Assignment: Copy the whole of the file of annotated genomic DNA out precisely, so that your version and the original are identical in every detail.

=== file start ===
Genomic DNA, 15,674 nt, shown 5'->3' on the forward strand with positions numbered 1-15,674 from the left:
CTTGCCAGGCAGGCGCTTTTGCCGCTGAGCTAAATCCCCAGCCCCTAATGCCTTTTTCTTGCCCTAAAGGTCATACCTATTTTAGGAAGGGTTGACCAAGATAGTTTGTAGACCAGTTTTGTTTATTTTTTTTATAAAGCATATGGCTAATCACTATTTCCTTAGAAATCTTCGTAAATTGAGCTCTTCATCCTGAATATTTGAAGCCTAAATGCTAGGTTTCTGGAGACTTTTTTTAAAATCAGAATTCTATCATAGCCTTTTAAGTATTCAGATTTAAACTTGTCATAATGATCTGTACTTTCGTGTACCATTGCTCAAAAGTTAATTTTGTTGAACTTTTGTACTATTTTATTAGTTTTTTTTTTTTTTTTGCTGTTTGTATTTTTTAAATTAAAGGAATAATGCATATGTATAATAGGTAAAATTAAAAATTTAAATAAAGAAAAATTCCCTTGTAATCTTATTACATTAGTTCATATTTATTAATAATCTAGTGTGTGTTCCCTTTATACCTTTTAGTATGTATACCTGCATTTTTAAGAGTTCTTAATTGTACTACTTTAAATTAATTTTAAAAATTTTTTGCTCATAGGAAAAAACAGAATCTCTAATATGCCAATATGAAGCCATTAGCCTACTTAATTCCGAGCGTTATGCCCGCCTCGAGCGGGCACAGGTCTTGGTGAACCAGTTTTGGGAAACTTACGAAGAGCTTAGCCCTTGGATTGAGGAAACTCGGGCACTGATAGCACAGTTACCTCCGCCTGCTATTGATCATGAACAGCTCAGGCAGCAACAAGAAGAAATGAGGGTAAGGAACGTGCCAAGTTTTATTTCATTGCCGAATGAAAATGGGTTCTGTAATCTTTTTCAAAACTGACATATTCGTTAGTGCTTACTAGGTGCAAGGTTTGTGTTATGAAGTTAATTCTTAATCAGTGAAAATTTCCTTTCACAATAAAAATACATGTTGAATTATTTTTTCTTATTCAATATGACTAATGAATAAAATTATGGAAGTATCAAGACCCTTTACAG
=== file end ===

Genomic DNA, 15,674 nt, shown 5'->3' on the forward strand with positions numbered 1-15,674 from the left:
CTTGCCAGGCAGGCGCTTTTGCCGCTGAGCTAAATCCCCAGCCCCTAATGCCTTTTTCTTGCCCTAAAGGTCATACCTATTTTAGGAAGGGTTGACCAAGATAGTTTGTAGACCAGTTTTGTTTATTTTTTTTATAAAGCATATGGCTAATCACTATTTCCTTAGAAATCTTCGTAAATTGAGCTCTTCATCCTGAATATTTGAAGCCTAAATGCTAGGTTTCTGGAGACTTTTTTTAAAATCAGAATTCTATCATAGCCTTTTAAGTATTCAGATTTAAACTTGTCATAATGATCTGTACTTTCGTGTACCATTGCTCAAAAGTTAATTTTGTTGAACTTTTGTACTATTTTATTAGTTTTTTTTTTTTTTTTGCTGTTTGTATTTTTTAAATTAAAGGAATAATGCATATGTATAATAGGTAAAATTAAAAATTTAAATAAAGAAAAATTCCCTTGTAATCTTATTACATTAGTTCATATTTATTAATAATCTAGTGTGTGTTCCCTTTATACCTTTTAGTATGTATACCTGCATTTTTAAGAGTTCTTAATTGTACTACTTTAAATTAATTTTAAAAATTTTTTGCTCATAGGAAAAAACAGAATCTCTAATATGCCAATATGAAGCCATTAGCCTACTTAATTCCGAGCGTTATGCCCGCCTCGAGCGGGCACAGGTCTTGGTGAACCAGTTTTGGGAAACTTACGAAGAGCTTAGCCCTTGGATTGAGGAAACTCGGGCACTGATAGCACAGTTACCTCCGCCTGCTATTGATCATGAACAGCTCAGGCAGCAACAAGAAGAAATGAGGGTAAGGAACGTGCCAAGTTTTATTTCATTGCCGAATGAAAATGGGTTCTGTAATCTTTTTCAAAACTGACATATTCGTTAGTGCTTACTAGGTGCAAGGTTTGTGTTATGAAGTTAATTCTTAATCAGTGAAAATTTCCTTTCACAATAAAAATACATGTTGAATTATTTTTTCTTATTCAATATGACTAATGAATAAAATTATGGAAGTATCAAGACCCTTTACAG